If you read somewhere that this next cryptocurrency is going to see 4000% increases during the next 12 months – or that any particular penny stock is going to hit a $1 by next week – it’s time to do your homework. Now, be aware of what we’re saying here – we’re not talking about clicking the link you’ve just seen and taking in what you read as fact – quite the opposite actually.
Your research needs to be done totally independently of anyone who’s likely to financially benefit from you following their tip. Does the article culminate in a suggestion that you need to take their course to find out more? Or an affiliate link that’ll see you trading with a certain broker?
It doesn’t matter how much supposed ‘insider info’ it’s backed up by – avoid it – and come back when you’ve independently verified the claims you’re reading.
Your next trade is the most important one you’ve ever made
If every trade you make has the possibility of sinking your ship you really need to bring your a-game on a day-to-day basis if you’re going to make it big. Now, in reality you’ve actually got two options here, one far riskier than the other:
- Stick to a code and live (and die) by it. Be happy with your small gains and know that you’re unlikely to ever lose big – or win big.
- Let yourself come off the rails now and again. Risk it big and expect to lose big – as well as occasionally win big.
The overall lesson is this: If you want the big wins you’ve got to be comfortable with the risk and the prospect that every trade could be life changing – for better or for worse.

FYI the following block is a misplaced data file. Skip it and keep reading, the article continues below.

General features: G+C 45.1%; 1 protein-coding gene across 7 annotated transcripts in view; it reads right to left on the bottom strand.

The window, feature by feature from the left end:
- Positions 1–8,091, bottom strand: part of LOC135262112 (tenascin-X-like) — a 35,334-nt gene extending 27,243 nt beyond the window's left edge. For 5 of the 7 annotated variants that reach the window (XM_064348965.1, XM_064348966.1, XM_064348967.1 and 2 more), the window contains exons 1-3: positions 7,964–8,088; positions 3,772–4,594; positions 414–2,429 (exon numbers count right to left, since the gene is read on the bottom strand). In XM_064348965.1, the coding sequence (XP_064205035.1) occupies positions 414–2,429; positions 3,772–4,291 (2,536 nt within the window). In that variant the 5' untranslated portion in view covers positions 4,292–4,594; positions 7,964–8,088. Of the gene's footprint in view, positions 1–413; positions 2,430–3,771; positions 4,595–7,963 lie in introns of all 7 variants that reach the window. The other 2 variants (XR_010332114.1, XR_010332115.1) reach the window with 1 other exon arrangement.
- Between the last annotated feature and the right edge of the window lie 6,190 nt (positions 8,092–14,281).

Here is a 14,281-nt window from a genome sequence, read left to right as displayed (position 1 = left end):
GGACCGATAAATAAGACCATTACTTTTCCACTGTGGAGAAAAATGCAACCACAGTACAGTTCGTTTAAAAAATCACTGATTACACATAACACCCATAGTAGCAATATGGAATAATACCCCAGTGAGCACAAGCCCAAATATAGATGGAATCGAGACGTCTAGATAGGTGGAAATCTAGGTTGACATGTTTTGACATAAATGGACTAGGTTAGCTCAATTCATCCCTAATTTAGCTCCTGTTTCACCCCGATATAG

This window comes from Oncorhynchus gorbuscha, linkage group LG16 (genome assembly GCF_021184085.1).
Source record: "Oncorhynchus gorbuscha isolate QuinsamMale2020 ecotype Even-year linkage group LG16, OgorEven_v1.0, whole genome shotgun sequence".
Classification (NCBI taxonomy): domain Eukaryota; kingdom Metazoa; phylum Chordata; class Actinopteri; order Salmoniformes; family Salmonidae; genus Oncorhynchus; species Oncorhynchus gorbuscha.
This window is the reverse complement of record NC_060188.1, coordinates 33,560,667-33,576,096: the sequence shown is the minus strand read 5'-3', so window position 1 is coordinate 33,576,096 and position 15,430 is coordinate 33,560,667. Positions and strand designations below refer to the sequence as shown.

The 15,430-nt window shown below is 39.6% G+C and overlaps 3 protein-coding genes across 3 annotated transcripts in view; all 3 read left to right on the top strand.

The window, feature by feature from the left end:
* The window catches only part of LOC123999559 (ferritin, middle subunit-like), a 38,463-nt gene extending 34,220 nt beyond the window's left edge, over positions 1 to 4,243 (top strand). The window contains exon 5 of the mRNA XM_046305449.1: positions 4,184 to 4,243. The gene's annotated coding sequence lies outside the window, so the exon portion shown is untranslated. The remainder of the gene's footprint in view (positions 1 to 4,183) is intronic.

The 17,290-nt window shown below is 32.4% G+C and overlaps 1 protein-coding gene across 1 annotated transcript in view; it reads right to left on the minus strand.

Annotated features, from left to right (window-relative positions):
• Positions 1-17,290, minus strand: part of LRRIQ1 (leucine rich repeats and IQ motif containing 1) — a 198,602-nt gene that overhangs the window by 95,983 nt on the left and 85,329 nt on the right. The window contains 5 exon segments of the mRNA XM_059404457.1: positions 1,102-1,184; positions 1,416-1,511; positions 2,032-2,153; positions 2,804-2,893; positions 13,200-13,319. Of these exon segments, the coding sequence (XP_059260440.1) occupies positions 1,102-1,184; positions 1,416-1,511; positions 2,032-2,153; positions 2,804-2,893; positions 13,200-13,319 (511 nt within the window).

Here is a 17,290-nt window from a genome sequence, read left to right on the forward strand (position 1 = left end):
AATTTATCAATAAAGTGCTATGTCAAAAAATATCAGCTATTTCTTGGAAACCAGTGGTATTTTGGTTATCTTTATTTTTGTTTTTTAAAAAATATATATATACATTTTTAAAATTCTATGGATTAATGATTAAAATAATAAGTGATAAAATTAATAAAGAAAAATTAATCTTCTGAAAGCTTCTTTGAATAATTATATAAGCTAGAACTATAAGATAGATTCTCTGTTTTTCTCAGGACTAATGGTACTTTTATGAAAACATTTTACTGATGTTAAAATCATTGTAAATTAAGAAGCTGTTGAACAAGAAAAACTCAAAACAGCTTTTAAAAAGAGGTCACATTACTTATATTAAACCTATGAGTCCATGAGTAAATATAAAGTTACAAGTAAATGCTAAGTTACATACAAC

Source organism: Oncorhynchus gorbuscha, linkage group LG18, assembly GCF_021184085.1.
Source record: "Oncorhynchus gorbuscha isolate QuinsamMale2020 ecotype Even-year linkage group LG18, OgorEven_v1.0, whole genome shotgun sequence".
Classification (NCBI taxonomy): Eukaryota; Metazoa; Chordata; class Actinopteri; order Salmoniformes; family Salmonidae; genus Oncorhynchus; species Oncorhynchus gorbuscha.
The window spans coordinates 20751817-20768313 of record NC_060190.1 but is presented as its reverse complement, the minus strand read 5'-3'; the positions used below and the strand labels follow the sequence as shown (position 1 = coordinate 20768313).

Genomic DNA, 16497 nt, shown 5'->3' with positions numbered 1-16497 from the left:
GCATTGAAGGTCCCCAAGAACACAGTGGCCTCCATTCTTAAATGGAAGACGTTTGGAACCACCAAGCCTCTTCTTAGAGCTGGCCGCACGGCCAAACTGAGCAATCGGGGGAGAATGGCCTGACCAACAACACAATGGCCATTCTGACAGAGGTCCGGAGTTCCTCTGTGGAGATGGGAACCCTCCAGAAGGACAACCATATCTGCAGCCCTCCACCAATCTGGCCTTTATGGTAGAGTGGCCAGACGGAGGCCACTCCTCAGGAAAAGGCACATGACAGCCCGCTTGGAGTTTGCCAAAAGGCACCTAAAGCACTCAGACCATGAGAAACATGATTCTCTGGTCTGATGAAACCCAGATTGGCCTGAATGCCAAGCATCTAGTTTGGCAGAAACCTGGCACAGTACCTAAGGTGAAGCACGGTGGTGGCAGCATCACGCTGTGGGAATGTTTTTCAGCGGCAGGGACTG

Self-awareness is your biggest friend
Think you’ve got some degree of objectivity over your life? Can you spot it when your ego is clicking the mouse and not your brain? Do you understand how to spot a confirmation bias?
If the answer to these is a stone-cold yes then well done, you’re more self-aware than 99.99% of the rest of the species. Here’s the thing though, our brain does something strange – when we’re looking for particular data we’re more likely to see it.
Have you ever bought a new car only to suddenly realise you see a bunch of them driving to work each day? That’s a confirmation bias – the cars have always been there, you just hadn’t noticed them before because you had no reason to.
So, you miss a trade, you miss it again, you miss another one very similar – will you let yourself miss it a forth time? Probably not, and that’s the danger. When you base decisions on your own actions or inactions you’re ignoring the data that really matters – the fundamental information that’s backing up the trade. The market doesn’t care what your experience is up until now.
Your brain has a preference for information that confirms something you think you already know. The best advice possible for a new trader? Understand that you know little – if anything – about what the market is going to do tomorrow. The moment you think your killer sixth sense is working is likely to be the day before you see a lot of red on your screen…